It’s great to have your social media followers like, share, and comment on your content. It increases your brand presence, helps build trust and credibility, and creates a bond with your target audience.
However, if you’re looking for more informative fundraising metrics, you need to dig a bit further.
Looking at how many individuals click on ‘calls to action’ posted on your social media platforms and end up on your website is very important. Even more significant is to track how many of those visitors end up donating. This is by far the most helpful tool in evaluating your digital marketing efforts.
Tools such as Google Analytics can help you determine how many visitors reached your landing page, how they arrived there, and how many completed the action on that page (in our case donated).
To calculate, divide the total number of visitors to your donation page by the total number of donations made. Multiply by 100.
With Google Analytics, you can also measure:
Marketo and Convertro do a great job of measuring how many social interactions it takes before one of your followers becomes a donor.
Emails are free and easy to send. So, it’s tempting to think emails are an easy win. Your target audience is swamped by dozens of emails every day, including fundraising emails.
So, how often do you think about what happens after you hit the send button? And how often you send emails strategically?
Here are the top email KPIs that nonprofits should care about and measure often:
Albeit a more technical KPI, it’s important to have the basics covered. This KPI measures how many of your emails reach their destinations. Emails are either received or bounced.
A hard bounce indicates a permanent delivery problem (such as an inactive or incorrect email address). A soft bounce indicates a temporary delivery problem (such as a full inbox or an email message that is too large).
This KPI measures how often a recipient unsubscribes from your mailing list. Naturally, you should aim for a very low unsubscribe rate.
You could also measure abuse complaints.
Abuse complaints metric measures how often recipients mark your emails as spam. Be mindful of the content of your emails. Can they come across as sensitive or abusive? Are they too frequent? Do you honor the unsubscribe requests?
Too many abuse comments can result in your server being blocked.
Open rate KPI shows you the percentage of recipients who opened an email from your organization. It is essential to track your open rates in order to craft effective subject lines and get your content read. You could have spent days developing great content and design, but it won’t matter if your email isn’t opened.
If your open rate is low, try switching up your subject lines or times of the day when you send out emails. Many marketing softwares nowadays track your open rates automatically or even split test your emails.
Once your email is opened, this KPI measures how many recipients click a link you placed in the email. Your emails should always include a call to action – a link that gives the reader something to do next.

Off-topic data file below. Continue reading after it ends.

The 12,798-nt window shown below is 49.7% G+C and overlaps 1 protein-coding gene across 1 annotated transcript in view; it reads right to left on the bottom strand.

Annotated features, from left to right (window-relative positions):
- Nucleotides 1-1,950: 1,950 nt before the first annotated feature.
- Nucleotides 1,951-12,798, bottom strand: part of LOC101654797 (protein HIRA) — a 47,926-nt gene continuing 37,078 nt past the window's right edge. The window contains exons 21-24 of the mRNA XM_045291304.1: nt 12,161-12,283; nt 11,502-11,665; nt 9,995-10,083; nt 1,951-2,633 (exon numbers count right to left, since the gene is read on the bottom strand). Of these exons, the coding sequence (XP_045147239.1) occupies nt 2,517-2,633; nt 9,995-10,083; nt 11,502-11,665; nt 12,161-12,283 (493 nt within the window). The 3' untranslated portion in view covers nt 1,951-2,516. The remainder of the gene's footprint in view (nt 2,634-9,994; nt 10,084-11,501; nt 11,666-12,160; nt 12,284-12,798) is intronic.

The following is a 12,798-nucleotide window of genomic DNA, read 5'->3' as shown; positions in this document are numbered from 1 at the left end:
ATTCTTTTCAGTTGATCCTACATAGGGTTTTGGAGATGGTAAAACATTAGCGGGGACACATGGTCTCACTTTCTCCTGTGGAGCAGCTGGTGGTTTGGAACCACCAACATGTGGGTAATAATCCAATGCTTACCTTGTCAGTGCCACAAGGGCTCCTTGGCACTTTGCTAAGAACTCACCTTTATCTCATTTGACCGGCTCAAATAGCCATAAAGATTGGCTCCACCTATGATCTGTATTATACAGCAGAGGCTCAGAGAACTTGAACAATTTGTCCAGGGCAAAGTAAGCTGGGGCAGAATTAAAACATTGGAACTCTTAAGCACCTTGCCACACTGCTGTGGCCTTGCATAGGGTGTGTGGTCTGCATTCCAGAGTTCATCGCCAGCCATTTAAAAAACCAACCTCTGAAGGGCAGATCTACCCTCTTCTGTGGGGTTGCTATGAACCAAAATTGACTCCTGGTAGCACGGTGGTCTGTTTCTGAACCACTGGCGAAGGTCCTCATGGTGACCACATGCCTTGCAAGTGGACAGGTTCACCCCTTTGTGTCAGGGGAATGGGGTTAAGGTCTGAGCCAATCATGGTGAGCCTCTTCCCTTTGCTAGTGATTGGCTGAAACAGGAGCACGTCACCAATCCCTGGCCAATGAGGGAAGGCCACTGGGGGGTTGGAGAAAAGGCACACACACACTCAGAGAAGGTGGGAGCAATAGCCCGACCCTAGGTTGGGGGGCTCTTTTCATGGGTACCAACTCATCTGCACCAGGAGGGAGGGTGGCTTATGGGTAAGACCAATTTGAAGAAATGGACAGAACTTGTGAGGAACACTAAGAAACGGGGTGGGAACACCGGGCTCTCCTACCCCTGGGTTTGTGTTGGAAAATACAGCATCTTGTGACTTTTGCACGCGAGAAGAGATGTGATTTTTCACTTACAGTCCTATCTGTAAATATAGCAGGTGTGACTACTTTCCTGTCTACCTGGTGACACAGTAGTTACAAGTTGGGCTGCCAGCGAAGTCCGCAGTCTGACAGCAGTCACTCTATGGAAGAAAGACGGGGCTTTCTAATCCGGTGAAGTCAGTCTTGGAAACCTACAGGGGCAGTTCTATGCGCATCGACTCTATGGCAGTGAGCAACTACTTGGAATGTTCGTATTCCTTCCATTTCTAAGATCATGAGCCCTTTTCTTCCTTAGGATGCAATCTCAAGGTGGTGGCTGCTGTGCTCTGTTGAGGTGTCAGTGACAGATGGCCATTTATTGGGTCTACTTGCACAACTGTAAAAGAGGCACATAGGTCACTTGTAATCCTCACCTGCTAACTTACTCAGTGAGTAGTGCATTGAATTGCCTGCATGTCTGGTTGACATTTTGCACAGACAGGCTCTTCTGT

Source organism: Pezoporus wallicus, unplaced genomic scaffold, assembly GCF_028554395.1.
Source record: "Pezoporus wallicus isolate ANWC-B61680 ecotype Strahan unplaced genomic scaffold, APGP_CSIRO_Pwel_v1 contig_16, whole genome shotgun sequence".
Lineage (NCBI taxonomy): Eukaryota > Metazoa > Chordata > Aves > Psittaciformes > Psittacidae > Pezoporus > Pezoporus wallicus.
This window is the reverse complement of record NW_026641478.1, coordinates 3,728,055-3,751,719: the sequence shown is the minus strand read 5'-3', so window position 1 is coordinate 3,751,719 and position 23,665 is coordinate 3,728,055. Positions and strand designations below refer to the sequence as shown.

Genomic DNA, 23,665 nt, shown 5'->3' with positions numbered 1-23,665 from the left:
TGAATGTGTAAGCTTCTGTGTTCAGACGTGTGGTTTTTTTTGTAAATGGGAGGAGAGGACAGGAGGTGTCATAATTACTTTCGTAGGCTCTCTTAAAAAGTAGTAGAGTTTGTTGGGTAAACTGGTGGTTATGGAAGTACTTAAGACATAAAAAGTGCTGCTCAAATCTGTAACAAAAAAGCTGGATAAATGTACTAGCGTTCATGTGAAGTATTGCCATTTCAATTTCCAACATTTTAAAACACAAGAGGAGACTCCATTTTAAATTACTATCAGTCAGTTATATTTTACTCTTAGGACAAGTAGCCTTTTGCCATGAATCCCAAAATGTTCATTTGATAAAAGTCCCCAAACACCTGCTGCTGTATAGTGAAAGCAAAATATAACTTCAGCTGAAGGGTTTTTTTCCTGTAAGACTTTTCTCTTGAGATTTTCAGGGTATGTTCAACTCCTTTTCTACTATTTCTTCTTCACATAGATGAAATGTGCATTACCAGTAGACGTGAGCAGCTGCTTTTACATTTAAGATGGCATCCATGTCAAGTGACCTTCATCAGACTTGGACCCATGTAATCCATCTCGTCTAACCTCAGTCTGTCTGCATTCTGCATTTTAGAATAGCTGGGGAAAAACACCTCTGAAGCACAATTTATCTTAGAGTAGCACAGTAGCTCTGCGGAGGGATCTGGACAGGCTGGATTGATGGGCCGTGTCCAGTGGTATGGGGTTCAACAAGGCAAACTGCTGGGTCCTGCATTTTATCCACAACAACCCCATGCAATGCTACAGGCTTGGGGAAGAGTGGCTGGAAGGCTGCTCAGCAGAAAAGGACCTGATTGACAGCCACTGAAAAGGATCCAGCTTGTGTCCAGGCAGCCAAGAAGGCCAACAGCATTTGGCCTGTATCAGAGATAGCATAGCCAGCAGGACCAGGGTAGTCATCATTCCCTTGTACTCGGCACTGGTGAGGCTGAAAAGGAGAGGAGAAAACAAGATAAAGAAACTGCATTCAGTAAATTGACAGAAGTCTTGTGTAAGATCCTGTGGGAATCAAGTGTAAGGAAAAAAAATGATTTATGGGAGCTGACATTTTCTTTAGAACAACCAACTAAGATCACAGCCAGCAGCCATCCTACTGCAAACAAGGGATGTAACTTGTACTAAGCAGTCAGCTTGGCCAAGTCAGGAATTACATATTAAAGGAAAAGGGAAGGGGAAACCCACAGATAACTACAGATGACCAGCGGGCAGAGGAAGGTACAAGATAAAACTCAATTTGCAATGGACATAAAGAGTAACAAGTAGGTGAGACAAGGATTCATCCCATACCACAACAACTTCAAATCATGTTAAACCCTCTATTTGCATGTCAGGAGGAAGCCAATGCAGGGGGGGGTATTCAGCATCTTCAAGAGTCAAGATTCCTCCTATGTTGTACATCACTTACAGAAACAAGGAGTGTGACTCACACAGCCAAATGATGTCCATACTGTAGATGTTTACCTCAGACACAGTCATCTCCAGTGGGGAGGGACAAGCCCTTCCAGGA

The next step for readers is usually visiting your nonprofit website, your online donation page, or another important link.
You want your CTR rates to be high.
After your email has been opened and read, and you got as far as the reader clicking one of your calls to action, the next metric measures whether the individual completed the action after clicking the link in your email. For fundraising emails, this is usually a donation.
A conversion rate is a real measure of whether your email was successful or not. If you have Google Analytics, you can track actions on your website that originate from an email. Otherwise, the aforementioned marketing software track conversion rates too.
Nonprofit leaders are constantly faced with challenges. Meeting rising expectations of multiple stakeholders, improving accountability, and strengthening the overall performance of their organization. To achieve all these, nonprofit leaders must set clear goals and strategies in place, and evaluate them regularly and fervently.
Tracking all these digital fundraising KPIs and collecting all of this data is not helpful on its own. The data collected is beneficial if used to inform your future fundraising campaigns and your overall nonprofit strategy. Do not start your KPI journey by tracking every single KPI you can think of. Start small by choosing a couple that will make the most difference to your operations.
Report and analyze the data regularly and you should be able to see trends over time. Where are your donations coming from? Which individual donors need special attention? Which donor segment requires a particular strategy? What fundraising activities are the most effective? Which ones cost more than they bring in?
The ultimate goal of Key Performance Indicators is to effectively translate strategies all the way through to impact you want to have on your beneficiaries. It can be challenging to go from big picture goals to activities you want to measure.
It also takes a lot to change hearts, habits, and attitudes in order to build a strategic organization, but it is well worth the effort.